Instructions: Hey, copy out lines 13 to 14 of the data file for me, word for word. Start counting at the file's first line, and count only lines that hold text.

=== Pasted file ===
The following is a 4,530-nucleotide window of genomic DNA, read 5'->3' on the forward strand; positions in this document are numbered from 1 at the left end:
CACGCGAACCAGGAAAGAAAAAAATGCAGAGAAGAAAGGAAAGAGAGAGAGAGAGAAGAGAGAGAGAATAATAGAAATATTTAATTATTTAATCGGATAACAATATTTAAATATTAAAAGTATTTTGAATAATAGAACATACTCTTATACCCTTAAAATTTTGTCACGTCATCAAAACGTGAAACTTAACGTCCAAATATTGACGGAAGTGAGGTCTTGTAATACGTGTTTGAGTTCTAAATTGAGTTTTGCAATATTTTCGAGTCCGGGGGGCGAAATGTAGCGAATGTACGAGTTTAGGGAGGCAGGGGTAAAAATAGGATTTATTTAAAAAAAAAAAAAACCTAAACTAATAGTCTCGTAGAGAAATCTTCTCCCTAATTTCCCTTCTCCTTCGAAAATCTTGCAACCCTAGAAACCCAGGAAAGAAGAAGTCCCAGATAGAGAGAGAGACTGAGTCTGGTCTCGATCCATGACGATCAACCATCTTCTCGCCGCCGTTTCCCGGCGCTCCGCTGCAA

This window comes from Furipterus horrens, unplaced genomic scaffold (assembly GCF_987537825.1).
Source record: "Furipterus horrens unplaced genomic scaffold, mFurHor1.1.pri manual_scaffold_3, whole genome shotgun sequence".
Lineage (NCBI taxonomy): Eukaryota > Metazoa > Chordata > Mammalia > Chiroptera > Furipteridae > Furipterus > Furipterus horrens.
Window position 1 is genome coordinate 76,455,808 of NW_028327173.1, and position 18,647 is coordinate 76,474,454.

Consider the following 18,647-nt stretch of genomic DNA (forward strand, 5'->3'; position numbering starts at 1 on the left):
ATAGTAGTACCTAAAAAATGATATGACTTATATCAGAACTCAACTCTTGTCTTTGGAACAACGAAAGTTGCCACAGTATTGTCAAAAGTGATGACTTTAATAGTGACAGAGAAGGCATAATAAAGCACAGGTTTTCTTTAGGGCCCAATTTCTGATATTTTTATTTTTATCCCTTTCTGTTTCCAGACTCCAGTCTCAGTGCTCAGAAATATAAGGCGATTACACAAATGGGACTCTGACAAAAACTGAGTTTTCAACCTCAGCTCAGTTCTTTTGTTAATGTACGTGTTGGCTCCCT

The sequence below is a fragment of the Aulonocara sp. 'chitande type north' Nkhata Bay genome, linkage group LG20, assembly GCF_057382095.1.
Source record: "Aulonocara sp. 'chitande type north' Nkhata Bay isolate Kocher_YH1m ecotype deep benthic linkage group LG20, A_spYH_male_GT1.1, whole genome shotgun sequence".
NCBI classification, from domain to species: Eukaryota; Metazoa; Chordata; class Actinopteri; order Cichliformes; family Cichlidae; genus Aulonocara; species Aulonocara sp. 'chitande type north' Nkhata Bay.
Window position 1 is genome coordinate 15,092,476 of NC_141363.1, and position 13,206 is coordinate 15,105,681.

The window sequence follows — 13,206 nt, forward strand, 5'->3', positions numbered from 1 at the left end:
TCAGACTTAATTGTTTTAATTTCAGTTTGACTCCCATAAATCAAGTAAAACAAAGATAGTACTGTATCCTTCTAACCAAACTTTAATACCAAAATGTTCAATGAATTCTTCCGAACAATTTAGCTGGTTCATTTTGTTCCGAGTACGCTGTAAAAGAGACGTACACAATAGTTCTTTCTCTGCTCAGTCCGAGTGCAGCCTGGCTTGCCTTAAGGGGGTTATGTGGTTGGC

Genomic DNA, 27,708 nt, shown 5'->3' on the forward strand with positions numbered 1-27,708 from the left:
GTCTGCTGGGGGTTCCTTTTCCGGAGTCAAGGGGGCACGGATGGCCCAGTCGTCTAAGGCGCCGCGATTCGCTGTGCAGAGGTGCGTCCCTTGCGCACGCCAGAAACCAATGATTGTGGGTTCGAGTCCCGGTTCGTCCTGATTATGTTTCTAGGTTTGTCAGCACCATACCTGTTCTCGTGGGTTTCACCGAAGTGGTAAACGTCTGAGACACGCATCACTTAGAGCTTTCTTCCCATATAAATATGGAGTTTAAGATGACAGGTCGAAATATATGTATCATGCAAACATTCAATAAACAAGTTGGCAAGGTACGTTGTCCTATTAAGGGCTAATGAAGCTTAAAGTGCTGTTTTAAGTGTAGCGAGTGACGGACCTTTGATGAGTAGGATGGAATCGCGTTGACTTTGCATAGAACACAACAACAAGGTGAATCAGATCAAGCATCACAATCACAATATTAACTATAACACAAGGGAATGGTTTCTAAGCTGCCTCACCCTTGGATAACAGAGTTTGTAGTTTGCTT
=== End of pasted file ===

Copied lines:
The window sequence follows — 13,206 nt, forward strand, 5'->3', positions numbered from 1 at the left end:
TCAGACTTAATTGTTTTAATTTCAGTTTGACTCCCATAAATCAAGTAAAACAAAGATAGTACTGTATCCTTCTAACCAAACTTTAATACCAAAATGTTCAATGAATTCTTCCGAACAATTTAGCTGGTTCATTTTGTTCCGAGTACGCTGTAAAAGAGACGTACACAATAGTTCTTTCTCTGCTCAGTCCGAGTGCAGCCTGGCTTGCCTTAAGGGGGTTATGTGGTTGGC